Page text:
State of Hogs: Allen Brothers

Zak Clark was sitting in the rocking chair the last three seasons, calling anything he wanted with Brandon Allen and Austin Allen at quarterback.

Life is different around Fayetteville High School. There are no more Allen boys to play quarterback. Offensive coordinator Zak Clark has known the day was coming.

"We have been dreading it for awhile," Clark said in May. "It had to happen eventually."

Clark, former Arkansas quarterback, has had either Brandon or Austin Allen under center for the Bulldogs the last three seasons. Brandon had two more years ahead of Clark's arrival.

"I got here for Brandon's senior season, then have had Austin the last two years," Clark said. "I'll say that having them as your quarterback was a luxury.

"As long as we've had one of them throwing the ball, there was never a question about whether or not we could call any pass anywhere. Simply, they could make every throw."

Some throws are out of the playbook for the coming season. Clark knows that Arkansas offensive coordinator Jim Chaney, the quarterbacks coach, is getting something special as far as talent and arm strength.

"The hash marks for the high school rules are one third wider than even college," Clark said, noting that college hash marks are further apart than NFL. "So when you are on one hash in high school, the field comeback throw to the (wide side of the) field for us was something we took for granted. We have had to change things this year. Brandon and Austin could always make that a routine throw and it's a tough one for high school quarterbacks.

"It would be good if we could get one more Allen boy. Unfortunately, the last of Bobby and Marcella's kids is a daughter. She's a great athlete and we'd be set if she was a son."

Clark has been comparing the Allen boys for quite some time.

"Like it or not, the comparisons are going to come up," Clark said. "The thing you remember when you think about them, I got Brandon after he'd started for two years. My first year here was his senior year. Then, I had Austin as a starter as a junior, through the growing process and developmental stages that I didn't see with Brandon.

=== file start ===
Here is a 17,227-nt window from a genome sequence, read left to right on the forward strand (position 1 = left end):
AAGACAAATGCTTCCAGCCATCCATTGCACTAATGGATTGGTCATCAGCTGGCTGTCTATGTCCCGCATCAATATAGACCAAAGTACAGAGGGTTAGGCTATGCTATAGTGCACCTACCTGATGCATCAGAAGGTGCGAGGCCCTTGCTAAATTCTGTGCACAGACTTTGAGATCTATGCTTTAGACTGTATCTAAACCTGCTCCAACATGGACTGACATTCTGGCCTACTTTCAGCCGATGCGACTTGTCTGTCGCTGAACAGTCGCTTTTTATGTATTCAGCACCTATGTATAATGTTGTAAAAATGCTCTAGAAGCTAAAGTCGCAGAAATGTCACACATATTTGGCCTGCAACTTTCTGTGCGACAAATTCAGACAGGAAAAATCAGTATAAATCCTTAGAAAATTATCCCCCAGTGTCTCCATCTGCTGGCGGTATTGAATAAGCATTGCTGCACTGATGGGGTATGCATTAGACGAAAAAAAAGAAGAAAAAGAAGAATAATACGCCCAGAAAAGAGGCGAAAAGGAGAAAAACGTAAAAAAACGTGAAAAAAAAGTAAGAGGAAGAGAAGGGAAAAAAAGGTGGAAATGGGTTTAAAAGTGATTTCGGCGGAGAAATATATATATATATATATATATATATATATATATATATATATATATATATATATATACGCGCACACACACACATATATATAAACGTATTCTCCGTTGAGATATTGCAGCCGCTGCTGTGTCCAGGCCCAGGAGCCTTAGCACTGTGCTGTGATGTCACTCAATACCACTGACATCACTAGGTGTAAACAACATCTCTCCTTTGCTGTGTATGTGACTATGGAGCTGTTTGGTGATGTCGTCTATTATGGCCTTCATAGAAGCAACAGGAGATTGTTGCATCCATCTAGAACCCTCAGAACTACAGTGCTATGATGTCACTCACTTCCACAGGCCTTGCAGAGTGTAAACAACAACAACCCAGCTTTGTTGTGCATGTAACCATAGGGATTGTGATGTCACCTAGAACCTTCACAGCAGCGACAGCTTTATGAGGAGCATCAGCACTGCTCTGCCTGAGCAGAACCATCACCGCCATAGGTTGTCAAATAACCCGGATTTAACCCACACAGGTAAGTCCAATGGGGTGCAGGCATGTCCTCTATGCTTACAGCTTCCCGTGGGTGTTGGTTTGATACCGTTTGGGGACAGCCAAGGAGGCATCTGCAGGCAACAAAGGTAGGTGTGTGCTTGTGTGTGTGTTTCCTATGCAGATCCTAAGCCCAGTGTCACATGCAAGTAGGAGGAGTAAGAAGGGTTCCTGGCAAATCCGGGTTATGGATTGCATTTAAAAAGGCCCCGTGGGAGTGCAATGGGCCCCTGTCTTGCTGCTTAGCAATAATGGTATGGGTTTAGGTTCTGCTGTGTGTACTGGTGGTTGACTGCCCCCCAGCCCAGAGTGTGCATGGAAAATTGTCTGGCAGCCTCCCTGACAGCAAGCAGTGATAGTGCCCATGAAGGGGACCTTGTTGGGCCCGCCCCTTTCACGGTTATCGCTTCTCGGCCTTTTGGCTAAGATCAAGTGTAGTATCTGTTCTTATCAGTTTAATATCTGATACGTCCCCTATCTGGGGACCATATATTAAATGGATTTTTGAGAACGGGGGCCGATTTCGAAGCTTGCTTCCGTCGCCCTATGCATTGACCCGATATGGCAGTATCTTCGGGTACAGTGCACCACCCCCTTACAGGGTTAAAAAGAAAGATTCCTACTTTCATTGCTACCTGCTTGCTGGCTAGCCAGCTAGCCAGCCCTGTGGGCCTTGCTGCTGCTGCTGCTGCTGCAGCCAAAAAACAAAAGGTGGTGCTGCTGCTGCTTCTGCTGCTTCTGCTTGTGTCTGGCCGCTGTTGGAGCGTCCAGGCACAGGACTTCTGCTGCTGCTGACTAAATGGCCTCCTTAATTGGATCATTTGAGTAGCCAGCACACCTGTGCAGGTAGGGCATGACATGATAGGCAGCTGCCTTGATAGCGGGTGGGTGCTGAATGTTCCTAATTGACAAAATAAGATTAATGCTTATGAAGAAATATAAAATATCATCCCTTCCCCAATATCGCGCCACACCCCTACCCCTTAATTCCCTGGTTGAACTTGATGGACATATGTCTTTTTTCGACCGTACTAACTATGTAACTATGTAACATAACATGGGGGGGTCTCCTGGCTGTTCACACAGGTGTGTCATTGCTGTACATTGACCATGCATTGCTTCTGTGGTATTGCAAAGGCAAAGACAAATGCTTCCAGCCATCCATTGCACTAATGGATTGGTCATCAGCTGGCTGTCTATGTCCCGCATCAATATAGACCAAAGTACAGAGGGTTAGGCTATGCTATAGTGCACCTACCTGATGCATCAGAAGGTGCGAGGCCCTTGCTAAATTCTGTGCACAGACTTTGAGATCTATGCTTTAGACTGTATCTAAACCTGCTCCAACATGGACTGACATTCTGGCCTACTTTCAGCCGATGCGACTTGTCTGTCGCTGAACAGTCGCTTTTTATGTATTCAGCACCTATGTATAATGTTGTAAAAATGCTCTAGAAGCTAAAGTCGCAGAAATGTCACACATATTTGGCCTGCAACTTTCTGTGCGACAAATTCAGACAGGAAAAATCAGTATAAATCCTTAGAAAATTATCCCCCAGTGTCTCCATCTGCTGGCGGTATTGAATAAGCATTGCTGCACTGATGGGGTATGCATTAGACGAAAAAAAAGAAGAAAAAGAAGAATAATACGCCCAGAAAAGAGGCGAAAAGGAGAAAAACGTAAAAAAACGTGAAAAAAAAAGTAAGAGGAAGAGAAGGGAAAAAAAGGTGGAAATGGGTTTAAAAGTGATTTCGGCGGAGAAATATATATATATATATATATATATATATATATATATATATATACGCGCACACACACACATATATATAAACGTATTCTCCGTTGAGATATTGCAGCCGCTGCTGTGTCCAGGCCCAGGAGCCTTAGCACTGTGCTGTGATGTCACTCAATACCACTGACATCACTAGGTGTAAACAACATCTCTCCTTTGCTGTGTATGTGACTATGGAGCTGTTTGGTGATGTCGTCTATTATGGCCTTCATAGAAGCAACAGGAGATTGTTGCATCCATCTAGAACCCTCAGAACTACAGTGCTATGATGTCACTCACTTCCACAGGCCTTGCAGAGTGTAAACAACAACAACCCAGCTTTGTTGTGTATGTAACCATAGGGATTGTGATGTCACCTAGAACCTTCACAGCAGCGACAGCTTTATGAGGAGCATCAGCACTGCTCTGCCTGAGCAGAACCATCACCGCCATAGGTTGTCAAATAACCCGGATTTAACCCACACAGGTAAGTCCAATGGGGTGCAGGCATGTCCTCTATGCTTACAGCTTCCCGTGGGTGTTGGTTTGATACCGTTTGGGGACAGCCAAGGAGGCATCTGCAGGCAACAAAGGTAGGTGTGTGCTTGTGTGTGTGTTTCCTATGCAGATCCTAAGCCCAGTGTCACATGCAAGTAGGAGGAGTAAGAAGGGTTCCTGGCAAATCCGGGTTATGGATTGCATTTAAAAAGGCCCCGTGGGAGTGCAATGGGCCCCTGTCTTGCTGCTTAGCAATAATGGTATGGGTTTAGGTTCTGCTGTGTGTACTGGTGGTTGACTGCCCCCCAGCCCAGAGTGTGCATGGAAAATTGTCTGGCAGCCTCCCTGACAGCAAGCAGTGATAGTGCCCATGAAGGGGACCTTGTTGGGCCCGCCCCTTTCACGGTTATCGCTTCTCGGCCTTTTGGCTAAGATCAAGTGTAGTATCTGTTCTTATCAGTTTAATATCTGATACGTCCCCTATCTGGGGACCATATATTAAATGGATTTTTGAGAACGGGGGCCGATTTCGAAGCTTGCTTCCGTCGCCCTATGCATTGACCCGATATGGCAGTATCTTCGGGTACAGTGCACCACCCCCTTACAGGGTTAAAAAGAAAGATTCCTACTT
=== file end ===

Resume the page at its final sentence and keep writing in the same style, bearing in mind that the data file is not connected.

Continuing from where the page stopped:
"So I watched Austin play his way through some mistakes. It wasn't that Austin didn't have the physical ability, it was just that he had to go through the mistakes and learning of playing games."

It didn't take long for Austin to become polished. "We started to make that run (to the first of two state titles) about week eight and I knew then that Austin was really special," Clark said. "I knew by then that both of them were really special. You saw Austin's arm get stronger and I'd have to say at that point that the two of them were the best I'd ever seen at that level.

"Brandon was polished. He did have to learn a new offense with new terminology after we put that in before his senior year, but he got it very quickly."

There are differences.

"I think Brandon might be a little better foot athlete," Clark said. "He's going to make more yards with his feet. But Austin is very good in the pocket, moving around. He's not going to take off and out run anyone, but he will escape just long enough to get the ball off and make plays that way.

"I'll say that Austin impressed me with his toughness in the way he'd stay in there and take it on the chin. Both of them are very tough. I have seen them both look down the barrel and deliver the ball."

That came from growing up in a coaching environment. Father Bobby, who won a Virginia state championship as a quarterback, has been on the UA staff since 1998. He's currently Director of High School Relations on Bret Bielema's staff after coaching cornerbacks last year.

"All of these kids, every one of them, know how to compete in athletics," Clark said of the four Allen kids. "I think they learned that growing up in that home. That was most enjoyable. I'm telling you, not all we get have that.

"But they've been in athletics and taught what it means to be a competitor.

"I know the demands of a college coach. They work long hours and are gone a lot. But Bobby was around. He'd get over here for games or for 10 minutes of a practice. And it always was obvious how much the kids loved their dad. He played a huge role in their lives.

"Again, we don't always see the dads involved in the lives of our players. It was clear that Bobby was with Brandon and Austin. He taught them how to play tough and be competitive in everything they did. I'd call it the old school mentality."

There was a drawback to Allen's presence. Clark said if dad wasn't a UA coach, more would have recruited the two quarterbacks.

"I always felt like the recruiting services didn't give them enough stars," Clark said. "And that's because a lot of schools didn't really spend any time recruiting them because they knew they were going to Arkansas to be with their dad.

"Austin was a little more open in the process and a few teams did check or come by, but I don't think they ever believed they were going to have a real chance. Everybody made calls. But they would have gotten more trips and more recruiting stars.

"I'm happy because I'm a big Hog fan and they are going to be right here. But if their name wasn't Allen, you might have seen more publicity on the national scene."

Clark said Chaney is getting hard workers as well as talent. He'll be watching as Chaney puts them through their paces.

"I've been over there a little bit to watch and talked to Coach Chaney some," Clark said. "I like what they are doing, their passing game concepts. I'm looking forward to the next few seasons."

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